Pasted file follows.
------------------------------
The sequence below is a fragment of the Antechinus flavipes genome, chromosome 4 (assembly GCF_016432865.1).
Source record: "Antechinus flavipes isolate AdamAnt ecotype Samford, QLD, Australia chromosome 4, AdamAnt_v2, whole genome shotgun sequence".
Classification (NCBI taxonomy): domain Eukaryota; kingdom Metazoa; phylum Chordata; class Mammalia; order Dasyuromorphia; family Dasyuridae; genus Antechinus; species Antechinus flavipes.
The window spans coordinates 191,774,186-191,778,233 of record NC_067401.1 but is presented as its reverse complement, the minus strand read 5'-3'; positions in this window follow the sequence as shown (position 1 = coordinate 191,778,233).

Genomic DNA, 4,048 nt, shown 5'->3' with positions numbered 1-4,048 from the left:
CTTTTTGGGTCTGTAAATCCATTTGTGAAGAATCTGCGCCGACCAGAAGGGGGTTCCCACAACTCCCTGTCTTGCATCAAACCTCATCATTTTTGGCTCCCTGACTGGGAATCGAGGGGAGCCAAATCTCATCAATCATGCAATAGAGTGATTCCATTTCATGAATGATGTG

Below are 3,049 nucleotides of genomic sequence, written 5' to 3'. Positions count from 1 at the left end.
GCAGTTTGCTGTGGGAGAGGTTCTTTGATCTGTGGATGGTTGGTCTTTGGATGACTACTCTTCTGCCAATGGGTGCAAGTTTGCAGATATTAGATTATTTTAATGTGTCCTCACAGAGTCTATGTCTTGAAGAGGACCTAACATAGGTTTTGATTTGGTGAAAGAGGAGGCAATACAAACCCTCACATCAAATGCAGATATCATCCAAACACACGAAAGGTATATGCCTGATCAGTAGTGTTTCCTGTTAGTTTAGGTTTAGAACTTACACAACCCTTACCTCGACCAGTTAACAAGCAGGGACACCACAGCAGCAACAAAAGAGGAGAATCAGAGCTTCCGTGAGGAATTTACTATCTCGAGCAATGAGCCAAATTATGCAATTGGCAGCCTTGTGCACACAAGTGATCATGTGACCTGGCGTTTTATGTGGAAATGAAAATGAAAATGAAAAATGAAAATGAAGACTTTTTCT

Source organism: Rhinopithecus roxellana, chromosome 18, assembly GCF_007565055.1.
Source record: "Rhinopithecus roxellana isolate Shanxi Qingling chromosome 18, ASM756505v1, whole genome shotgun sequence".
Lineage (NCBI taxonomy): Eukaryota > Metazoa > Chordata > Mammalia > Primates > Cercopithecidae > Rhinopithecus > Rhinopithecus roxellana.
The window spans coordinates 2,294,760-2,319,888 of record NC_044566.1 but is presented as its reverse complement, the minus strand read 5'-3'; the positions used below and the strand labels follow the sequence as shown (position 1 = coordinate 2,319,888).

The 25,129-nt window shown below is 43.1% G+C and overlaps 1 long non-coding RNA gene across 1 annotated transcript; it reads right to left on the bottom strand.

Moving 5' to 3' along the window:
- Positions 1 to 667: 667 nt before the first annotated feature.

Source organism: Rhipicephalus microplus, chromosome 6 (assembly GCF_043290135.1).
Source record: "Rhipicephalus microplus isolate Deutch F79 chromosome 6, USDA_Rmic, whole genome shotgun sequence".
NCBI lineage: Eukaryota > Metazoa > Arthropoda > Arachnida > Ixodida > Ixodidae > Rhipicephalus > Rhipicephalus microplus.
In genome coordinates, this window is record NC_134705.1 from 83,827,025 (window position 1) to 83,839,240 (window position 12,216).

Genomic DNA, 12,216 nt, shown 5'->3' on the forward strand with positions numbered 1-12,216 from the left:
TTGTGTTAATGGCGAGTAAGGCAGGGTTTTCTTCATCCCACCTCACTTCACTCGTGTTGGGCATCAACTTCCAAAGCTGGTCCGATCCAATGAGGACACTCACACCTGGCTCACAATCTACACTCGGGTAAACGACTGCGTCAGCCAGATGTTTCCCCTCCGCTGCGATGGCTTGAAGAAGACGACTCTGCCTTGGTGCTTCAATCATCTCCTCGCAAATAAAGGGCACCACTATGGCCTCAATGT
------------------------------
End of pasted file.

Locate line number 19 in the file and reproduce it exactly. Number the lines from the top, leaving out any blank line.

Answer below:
In genome coordinates, this window is record NC_134705.1 from 83,827,025 (window position 1) to 83,839,240 (window position 12,216).